Our delegation loves our president, the president of the federal republic of Malawi. We do so individually, too. We have never hidden this fact and we are not planning to do so at any time soon. Professor Dr Joyce Befu, MG 66 and MEGA-1, loves President Professor Arthur Peter Mutharika and she has never minced words about her feelings towards our federal president. And who are we not to follow in her impeccable shoes?
We commit funds, energies and sleepless nights and rest-less days to follow our President and cheer him wherever and whenever he has a public engagement or political campaign rally or both since “the difference is the same” as one professor of education said decades ago.
Early this week we joined our President in Mpamba, Nkhata Bay where he launched the newly refurbished Mzuzu-Nkhata Bay, no Nkhata Bay–Mzuzu Road. As we speak there are three roads in Malawi that meet international standards. The first is the Limbe-Muloza Road that goes through Thyolo and Mulanje; the second is the Lilongwe-Mchinji Road and the third is this Nkhata Bay-Mzuzu Road.
So, you can understand why the people of Nkhata Bay were so euphoric about the good quality road. That it will improve businesses is unquestionable. That it has already increased the number of minor and fatal accidents is also unchallengeable but often ignored.
Because of the din of voices at the rally we did not catch Chief Timbiri’s words but some people tell us that he told the president that the chiefs in Tongaland and Ungoni had agreed to ask the president to name the road after himself because, they apparently realised that chiefs have no power to name any public infrastructure in Malawi.
Jean-Philippe wondered why such a major road should be named after anybody. The practice worldwide, he said, is that such roads are identified by letters and numbers: N1, N2, M1, M2, S6 and so on. It is only urban roads that are named after people, animals or spirits.
I schooled Jean-Philippe about chiefs and politics in the federal republic of Malawi. I told him such requests are not strange. In the remote past, all major infrastructures were named after Kamuzu Banda and nobody questioned this. Even Malawi would have been named Kamuzu. Nobody would have challenged this. Today we would be Kamuzuans carrying Republic of Kamuzu passports and identity cards.
Most of this naming and renaming was and is done by partisan politicians through chiefs. Except for a few, most chiefs are too timid to refuse to be used. Social anthropologists, social psychologists and historians can better explain why Malawian chiefs do this. However, we can still scratch on the surface of the matter.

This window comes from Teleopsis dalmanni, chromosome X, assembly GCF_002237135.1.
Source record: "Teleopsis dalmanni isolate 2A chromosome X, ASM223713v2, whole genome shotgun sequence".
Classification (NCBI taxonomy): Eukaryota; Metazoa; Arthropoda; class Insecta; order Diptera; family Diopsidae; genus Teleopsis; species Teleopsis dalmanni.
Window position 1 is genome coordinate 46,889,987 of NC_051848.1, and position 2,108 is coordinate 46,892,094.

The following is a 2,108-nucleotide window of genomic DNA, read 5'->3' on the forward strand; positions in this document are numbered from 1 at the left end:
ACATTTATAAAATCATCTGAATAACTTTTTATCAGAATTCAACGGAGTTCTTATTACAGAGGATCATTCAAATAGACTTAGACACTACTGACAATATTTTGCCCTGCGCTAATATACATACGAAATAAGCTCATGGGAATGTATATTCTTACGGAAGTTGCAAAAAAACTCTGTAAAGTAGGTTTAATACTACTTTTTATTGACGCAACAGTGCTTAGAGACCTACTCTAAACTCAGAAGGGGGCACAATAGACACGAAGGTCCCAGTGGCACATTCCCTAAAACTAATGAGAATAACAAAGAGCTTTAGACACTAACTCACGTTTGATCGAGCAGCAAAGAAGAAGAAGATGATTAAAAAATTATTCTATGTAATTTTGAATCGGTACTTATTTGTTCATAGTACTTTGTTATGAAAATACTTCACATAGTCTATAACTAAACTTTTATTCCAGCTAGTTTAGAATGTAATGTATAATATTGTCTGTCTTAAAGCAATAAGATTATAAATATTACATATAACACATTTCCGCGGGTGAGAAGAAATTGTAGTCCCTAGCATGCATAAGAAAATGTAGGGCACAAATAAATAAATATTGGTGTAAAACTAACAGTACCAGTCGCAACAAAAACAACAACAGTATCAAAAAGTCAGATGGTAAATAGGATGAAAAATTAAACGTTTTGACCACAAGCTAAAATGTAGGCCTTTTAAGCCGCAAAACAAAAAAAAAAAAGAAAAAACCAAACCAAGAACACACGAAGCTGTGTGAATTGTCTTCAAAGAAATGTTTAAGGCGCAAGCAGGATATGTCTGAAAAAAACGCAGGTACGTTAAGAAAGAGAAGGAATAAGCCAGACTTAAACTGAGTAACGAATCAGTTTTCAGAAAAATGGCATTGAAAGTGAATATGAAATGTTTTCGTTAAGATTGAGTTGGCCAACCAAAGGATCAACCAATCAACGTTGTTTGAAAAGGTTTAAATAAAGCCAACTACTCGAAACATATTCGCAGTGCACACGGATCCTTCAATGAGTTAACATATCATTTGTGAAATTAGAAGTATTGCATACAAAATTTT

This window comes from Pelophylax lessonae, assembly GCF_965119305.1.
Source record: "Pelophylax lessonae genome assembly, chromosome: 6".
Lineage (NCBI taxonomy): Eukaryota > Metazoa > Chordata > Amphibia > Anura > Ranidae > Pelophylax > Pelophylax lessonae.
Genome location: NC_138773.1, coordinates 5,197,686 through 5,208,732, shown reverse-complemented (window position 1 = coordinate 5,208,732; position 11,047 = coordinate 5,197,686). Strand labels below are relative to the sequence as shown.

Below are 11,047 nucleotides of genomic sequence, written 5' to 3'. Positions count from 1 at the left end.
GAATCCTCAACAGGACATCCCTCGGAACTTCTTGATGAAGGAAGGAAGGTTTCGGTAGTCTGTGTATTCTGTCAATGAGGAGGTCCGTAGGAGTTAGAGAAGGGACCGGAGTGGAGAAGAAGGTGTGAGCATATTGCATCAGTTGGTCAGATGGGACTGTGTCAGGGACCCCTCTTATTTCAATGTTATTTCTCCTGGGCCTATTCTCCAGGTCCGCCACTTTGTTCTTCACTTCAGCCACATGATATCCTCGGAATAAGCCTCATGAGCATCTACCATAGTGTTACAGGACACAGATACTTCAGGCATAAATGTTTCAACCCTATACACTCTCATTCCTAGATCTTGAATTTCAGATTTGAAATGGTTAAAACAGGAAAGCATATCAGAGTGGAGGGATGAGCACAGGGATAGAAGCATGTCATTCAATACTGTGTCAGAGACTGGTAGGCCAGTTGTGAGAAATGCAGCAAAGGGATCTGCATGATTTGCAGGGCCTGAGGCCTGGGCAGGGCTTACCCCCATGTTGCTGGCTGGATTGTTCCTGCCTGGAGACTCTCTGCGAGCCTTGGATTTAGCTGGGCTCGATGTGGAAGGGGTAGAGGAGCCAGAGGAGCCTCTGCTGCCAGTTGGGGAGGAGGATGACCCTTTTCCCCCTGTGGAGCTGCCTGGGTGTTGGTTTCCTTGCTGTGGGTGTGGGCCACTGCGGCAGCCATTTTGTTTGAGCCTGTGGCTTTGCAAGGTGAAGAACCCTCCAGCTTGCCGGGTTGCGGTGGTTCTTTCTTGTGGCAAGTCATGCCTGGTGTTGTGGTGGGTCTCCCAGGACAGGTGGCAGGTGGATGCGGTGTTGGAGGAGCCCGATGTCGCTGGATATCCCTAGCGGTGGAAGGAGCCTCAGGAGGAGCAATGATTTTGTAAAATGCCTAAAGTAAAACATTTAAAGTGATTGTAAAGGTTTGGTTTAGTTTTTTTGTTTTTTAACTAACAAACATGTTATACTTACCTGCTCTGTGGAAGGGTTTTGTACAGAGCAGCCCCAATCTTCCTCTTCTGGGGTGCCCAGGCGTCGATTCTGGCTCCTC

The history of Malawi is full of stories about how chiefs considered adamant were deposed, humiliated and even killed.
In 1964, in the wake of the Cabinet crisis, some chiefs were summoned to Zomba, then capital of Malawi. They included Chief Timbiri, the father to the current TA Timbiri. Chief Timbiri ‘disappeared’ and died in Zomba. His body was brought back by his family and he is buried near Mpamba where the Nkhata Bay- Mzuzu road inauguration ceremony was taking place this past week. No death certificate. No explanation on the cause of Chief’s death has come forward from all governments. So, you can understand Chief Timbiri’s dilemma when forced to utter those political words.
In the early 1970s, chiefs were asked if they thought it was good for Manoah Chirwa and other ‘rebels’ to be pardoned and asked to return from exile. Those who supported the motion were, understandably, mostly from Nkhata Bay, Manowa Chirwa’s home district.
Horror! Some chiefs were whipped and slapped right there at convention hall at Mary Mount Secondary School. Others were later deposed. Chiefs learned a big lesson from that incident. Today they act stupid to please the politicians. They go to public media and declare allegiance for the government of the day. They act stupid to save themselves from humiliation, possible killing and ‘disappearance’. But they know the truth that their people will not accept the new names and even their endorsements.
Ever wondered why, despite their endorsement of dictators and backward policies, chiefs remain one of the most trusted institutions in Malawi? The people know that the chiefs are just actors on the political stage.
Chief Kyungu asked President Bingu wa Mutharika to name the now disintegrating Karonga-Chitipa road after himself. But except for politicians nobody in Chitipa and Karonga today ever calls that road Bingu Highway. Bingu decided to rename the Midima Road to Mulanje Robert Mugabe Road or Highway. The plaque was removed soon after he finished unveiling it. A new one was quickly affixed, but travel along the Limbe-Nkando-Mulanje road today; you will not hear anybody talk about Mugabe but Midima Road. Bingu renamed Chikwawa to Chikhwawa but people, even the MBC, still call that district Chikwawa.
Chancellor College what was officially the Kamuzu Great Hall is just the Great Hall just like the Kamuzu Great Lakeshore Road is just the Lakeshore Road or M-5 road. So, in the minds of the people the Nkhata Bay –Mzuzu road will remain just that, new name or no new name.